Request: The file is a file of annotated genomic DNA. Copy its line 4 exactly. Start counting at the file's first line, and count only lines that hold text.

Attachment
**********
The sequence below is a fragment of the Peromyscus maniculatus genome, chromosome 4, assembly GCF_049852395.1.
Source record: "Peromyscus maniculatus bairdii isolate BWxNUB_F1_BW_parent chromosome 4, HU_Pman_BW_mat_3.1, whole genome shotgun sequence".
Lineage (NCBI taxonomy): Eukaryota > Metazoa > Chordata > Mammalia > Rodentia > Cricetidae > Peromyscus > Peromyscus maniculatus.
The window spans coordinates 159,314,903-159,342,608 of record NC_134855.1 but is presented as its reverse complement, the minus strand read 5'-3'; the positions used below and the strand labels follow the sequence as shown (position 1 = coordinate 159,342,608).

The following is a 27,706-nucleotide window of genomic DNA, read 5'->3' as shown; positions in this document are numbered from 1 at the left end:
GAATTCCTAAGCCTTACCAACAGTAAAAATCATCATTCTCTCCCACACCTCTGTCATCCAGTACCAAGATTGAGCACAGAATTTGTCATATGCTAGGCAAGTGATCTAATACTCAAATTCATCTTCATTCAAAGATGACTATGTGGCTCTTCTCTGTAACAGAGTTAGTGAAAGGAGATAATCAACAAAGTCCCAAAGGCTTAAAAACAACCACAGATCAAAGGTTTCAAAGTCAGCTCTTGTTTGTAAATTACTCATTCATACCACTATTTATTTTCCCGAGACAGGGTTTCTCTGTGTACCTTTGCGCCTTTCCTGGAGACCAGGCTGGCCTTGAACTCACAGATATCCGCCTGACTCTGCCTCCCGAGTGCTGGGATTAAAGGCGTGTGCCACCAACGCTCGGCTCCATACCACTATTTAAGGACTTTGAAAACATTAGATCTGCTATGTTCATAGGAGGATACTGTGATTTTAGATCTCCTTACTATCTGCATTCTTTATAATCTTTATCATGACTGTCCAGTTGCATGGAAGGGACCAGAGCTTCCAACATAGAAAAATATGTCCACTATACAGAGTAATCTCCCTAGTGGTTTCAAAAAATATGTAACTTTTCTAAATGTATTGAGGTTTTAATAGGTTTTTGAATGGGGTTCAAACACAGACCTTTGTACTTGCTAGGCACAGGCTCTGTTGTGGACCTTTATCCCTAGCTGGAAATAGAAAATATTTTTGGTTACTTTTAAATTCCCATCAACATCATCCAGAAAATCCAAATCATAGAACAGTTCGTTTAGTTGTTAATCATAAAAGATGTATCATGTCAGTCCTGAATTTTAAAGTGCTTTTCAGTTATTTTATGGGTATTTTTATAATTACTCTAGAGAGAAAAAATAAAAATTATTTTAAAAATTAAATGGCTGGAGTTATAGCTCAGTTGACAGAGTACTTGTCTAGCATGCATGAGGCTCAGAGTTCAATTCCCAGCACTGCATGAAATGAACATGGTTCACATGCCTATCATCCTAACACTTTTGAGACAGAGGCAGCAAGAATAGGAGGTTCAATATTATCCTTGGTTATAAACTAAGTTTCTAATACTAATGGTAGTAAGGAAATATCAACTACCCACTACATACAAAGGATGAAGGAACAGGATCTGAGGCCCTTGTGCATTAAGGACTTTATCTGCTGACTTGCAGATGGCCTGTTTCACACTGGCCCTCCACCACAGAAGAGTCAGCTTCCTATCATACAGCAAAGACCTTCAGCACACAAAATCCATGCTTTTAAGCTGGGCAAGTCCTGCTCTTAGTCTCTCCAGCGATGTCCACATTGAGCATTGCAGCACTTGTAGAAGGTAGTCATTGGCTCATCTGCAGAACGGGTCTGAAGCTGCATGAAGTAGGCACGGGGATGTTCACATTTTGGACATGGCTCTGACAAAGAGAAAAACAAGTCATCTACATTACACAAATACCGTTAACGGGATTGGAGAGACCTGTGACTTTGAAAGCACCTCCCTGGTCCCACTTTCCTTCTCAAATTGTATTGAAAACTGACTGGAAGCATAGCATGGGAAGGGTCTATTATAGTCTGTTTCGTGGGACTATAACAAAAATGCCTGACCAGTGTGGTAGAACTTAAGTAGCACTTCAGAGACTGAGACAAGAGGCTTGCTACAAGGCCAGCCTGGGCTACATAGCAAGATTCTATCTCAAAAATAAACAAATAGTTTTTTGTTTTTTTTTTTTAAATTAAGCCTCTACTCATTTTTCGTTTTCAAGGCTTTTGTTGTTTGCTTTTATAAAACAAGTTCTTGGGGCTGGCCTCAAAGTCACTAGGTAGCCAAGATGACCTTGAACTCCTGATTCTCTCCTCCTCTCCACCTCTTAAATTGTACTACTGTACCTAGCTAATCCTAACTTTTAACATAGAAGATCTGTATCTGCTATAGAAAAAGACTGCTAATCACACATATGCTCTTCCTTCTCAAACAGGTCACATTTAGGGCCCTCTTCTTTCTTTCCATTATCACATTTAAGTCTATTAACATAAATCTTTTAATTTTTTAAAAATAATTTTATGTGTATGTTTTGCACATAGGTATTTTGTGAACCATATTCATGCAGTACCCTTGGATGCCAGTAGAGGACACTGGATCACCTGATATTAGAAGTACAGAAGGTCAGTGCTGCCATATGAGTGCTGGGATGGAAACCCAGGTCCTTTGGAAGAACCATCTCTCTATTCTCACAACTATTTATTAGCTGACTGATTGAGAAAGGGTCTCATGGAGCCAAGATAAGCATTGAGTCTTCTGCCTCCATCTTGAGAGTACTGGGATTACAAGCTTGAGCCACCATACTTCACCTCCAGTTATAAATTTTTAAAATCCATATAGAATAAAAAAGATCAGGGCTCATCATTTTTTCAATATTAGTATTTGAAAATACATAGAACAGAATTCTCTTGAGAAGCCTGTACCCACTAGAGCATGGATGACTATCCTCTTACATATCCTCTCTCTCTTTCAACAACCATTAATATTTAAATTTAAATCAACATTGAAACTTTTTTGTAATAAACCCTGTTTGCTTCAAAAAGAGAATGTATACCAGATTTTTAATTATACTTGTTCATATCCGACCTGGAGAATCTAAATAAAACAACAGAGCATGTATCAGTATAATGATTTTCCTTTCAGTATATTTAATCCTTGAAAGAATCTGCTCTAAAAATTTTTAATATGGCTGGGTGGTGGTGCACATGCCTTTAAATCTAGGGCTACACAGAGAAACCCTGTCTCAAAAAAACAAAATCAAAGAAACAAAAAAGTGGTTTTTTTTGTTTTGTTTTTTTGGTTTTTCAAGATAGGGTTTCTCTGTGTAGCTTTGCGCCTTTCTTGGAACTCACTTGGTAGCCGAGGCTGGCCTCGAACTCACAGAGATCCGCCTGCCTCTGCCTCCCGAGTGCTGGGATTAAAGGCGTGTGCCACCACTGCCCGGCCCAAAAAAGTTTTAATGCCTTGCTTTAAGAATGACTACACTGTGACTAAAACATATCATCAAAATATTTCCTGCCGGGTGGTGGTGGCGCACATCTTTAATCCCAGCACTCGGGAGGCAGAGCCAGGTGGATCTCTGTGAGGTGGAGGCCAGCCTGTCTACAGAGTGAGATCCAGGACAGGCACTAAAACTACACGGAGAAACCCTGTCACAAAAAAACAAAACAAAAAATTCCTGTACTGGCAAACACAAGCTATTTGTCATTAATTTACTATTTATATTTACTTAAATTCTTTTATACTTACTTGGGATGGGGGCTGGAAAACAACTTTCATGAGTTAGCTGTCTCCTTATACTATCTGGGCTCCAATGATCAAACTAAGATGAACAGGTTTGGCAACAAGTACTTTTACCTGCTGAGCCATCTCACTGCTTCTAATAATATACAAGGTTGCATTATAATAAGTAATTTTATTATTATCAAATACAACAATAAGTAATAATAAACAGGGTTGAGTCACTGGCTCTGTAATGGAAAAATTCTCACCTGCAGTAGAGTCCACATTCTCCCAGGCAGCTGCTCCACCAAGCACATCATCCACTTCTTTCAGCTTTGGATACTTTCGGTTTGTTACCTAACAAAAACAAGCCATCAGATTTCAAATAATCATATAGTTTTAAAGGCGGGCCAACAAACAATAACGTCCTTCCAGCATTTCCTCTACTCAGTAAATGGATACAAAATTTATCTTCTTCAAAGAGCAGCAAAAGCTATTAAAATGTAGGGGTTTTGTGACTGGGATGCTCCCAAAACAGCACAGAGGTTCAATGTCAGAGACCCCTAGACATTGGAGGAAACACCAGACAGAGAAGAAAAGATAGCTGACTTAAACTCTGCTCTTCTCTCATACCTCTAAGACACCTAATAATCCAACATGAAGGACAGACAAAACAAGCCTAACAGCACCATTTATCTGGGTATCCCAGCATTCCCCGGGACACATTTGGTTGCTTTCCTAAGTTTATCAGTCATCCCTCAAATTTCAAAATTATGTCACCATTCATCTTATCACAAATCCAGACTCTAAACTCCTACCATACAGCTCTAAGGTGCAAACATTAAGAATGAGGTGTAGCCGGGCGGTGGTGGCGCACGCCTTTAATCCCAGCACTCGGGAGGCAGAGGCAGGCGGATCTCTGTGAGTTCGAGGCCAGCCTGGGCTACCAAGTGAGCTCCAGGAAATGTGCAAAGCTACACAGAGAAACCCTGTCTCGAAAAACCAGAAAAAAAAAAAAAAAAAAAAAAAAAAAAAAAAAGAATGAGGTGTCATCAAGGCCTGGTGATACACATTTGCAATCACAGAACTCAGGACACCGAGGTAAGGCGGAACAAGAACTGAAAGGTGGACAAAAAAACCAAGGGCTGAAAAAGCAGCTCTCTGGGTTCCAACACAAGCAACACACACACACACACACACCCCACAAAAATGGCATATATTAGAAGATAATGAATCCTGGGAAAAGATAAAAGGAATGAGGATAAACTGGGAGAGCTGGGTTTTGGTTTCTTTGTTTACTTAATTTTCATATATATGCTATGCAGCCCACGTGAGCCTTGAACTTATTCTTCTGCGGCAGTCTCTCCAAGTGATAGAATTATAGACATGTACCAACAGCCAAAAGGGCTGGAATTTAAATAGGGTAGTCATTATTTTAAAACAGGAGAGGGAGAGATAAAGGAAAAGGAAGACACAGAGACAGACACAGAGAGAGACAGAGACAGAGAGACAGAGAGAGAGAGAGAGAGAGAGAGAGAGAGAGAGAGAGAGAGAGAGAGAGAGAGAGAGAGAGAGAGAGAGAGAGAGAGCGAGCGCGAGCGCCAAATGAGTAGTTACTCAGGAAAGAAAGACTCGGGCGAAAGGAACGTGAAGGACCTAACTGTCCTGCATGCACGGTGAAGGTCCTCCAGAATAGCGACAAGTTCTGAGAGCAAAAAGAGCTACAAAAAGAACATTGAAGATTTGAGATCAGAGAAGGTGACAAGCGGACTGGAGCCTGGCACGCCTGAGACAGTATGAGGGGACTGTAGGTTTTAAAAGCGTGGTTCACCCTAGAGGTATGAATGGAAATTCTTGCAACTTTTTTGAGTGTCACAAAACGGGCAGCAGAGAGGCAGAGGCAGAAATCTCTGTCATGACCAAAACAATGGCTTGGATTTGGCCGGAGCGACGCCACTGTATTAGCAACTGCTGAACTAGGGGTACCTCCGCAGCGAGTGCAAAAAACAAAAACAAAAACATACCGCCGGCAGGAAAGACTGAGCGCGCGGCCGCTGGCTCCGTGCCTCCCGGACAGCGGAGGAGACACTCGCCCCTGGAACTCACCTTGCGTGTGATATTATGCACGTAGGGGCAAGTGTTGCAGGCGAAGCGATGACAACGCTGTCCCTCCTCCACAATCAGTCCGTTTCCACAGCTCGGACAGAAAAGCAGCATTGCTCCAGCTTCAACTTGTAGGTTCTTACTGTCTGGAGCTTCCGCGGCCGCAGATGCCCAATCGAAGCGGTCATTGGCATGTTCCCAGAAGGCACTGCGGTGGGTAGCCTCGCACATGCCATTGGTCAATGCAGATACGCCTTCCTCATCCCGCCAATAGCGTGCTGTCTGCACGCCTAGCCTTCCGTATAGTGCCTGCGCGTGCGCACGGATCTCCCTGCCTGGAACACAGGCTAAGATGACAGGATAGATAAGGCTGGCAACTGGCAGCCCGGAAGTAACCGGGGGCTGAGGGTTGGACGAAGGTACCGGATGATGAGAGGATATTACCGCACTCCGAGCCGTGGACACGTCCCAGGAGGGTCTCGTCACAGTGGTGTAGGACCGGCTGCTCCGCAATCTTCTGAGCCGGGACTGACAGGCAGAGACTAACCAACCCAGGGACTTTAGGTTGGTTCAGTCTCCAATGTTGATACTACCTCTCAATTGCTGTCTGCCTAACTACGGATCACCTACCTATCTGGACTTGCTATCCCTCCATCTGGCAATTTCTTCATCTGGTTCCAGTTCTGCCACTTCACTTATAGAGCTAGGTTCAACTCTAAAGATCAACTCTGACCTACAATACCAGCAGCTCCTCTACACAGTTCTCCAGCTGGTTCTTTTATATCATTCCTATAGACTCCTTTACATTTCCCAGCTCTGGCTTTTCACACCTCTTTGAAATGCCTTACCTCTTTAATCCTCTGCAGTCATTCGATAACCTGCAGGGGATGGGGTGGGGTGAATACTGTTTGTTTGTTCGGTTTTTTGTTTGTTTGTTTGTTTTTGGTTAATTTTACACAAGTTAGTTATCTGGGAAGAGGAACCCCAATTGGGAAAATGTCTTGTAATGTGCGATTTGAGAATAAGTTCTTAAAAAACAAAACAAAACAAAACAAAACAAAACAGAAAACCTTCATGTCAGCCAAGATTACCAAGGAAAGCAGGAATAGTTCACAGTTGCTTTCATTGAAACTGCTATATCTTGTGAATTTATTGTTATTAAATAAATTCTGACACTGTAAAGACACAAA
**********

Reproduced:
The window spans coordinates 159,314,903-159,342,608 of record NC_134855.1 but is presented as its reverse complement, the minus strand read 5'-3'; the positions used below and the strand labels follow the sequence as shown (position 1 = coordinate 159,342,608).